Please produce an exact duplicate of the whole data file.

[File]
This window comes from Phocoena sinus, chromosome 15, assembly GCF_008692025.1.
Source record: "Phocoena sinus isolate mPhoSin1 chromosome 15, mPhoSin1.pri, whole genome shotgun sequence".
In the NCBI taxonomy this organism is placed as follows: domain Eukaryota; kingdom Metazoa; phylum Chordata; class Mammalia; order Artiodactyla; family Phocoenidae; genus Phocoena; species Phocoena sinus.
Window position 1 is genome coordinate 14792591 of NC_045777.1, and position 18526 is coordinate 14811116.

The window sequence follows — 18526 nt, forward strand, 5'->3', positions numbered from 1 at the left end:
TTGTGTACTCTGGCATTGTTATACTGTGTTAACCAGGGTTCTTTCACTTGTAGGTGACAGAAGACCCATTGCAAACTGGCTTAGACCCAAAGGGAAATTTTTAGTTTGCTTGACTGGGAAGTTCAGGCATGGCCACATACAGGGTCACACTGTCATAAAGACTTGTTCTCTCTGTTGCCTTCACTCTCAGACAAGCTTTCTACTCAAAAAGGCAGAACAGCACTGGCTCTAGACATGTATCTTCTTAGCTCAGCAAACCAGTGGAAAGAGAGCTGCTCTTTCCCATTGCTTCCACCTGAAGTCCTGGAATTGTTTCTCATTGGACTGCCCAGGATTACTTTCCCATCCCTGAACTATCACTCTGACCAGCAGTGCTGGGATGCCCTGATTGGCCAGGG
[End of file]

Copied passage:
This window comes from Phocoena sinus, chromosome 15, assembly GCF_008692025.1.
Source record: "Phocoena sinus isolate mPhoSin1 chromosome 15, mPhoSin1.pri, whole genome shotgun sequence".
In the NCBI taxonomy this organism is placed as follows: domain Eukaryota; kingdom Metazoa; phylum Chordata; class Mammalia; order Artiodactyla; family Phocoenidae; genus Phocoena; species Phocoena sinus.
Window position 1 is genome coordinate 14792591 of NC_045777.1, and position 18526 is coordinate 14811116.

The window sequence follows — 18526 nt, forward strand, 5'->3', positions numbered from 1 at the left end:
TTGTGTACTCTGGCATTGTTATACTGTGTTAACCAGGGTTCTTTCACTTGTAGGTGACAGAAGACCCATTGCAAACTGGCTTAGACCCAAAGGGAAATTTTTAGTTTGCTTGACTGGGAAGTTCAGGCATGGCCACATACAGGGTCACACTGTCATAAAGACTTGTTCTCTCTGTTGCCTTCACTCTCAGACAAGCTTTCTACTCAAAAAGGCAGAACAGCACTGGCTCTAGACATGTATCTTCTTAGCTCAGCAAACCAGTGGAAAGAGAGCTGCTCTTTCCCATTGCTTCCACCTGAAGTCCTGGAATTGTTTCTCATTGGACTGCCCAGGATTACTTTCCCATCCCTGAACTATCACTCTGACCAGCAGTGCTGGGATGCCCTGATTGGCCAGGG